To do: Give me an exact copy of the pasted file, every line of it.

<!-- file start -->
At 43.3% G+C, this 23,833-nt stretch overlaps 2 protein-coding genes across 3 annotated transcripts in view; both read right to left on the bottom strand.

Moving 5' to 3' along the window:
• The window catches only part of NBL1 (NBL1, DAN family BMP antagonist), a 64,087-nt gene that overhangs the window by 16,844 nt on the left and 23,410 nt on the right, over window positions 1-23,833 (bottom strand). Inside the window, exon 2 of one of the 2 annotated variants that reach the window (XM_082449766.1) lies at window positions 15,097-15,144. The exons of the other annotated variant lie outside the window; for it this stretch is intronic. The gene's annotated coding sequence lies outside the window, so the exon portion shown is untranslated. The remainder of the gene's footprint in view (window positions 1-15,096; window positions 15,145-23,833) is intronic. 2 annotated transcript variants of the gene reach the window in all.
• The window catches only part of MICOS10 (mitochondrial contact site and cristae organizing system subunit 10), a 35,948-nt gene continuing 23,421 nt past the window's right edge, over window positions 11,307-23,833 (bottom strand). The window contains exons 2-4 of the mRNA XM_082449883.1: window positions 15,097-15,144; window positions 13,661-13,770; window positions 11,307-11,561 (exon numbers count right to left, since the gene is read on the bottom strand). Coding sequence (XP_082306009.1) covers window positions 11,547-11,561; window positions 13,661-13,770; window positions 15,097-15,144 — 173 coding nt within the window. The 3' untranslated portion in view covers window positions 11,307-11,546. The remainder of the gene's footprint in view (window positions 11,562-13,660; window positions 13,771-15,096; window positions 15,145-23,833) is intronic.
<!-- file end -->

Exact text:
At 43.3% G+C, this 23,833-nt stretch overlaps 2 protein-coding genes across 3 annotated transcripts in view; both read right to left on the bottom strand.

Moving 5' to 3' along the window:
• The window catches only part of NBL1 (NBL1, DAN family BMP antagonist), a 64,087-nt gene that overhangs the window by 16,844 nt on the left and 23,410 nt on the right, over window positions 1-23,833 (bottom strand). Inside the window, exon 2 of one of the 2 annotated variants that reach the window (XM_082449766.1) lies at window positions 15,097-15,144. The exons of the other annotated variant lie outside the window; for it this stretch is intronic. The gene's annotated coding sequence lies outside the window, so the exon portion shown is untranslated. The remainder of the gene's footprint in view (window positions 1-15,096; window positions 15,145-23,833) is intronic. 2 annotated transcript variants of the gene reach the window in all.
• The window catches only part of MICOS10 (mitochondrial contact site and cristae organizing system subunit 10), a 35,948-nt gene continuing 23,421 nt past the window's right edge, over window positions 11,307-23,833 (bottom strand). The window contains exons 2-4 of the mRNA XM_082449883.1: window positions 15,097-15,144; window positions 13,661-13,770; window positions 11,307-11,561 (exon numbers count right to left, since the gene is read on the bottom strand). Coding sequence (XP_082306009.1) covers window positions 11,547-11,561; window positions 13,661-13,770; window positions 15,097-15,144 — 173 coding nt within the window. The 3' untranslated portion in view covers window positions 11,307-11,546. The remainder of the gene's footprint in view (window positions 11,562-13,660; window positions 13,771-15,096; window positions 15,145-23,833) is intronic.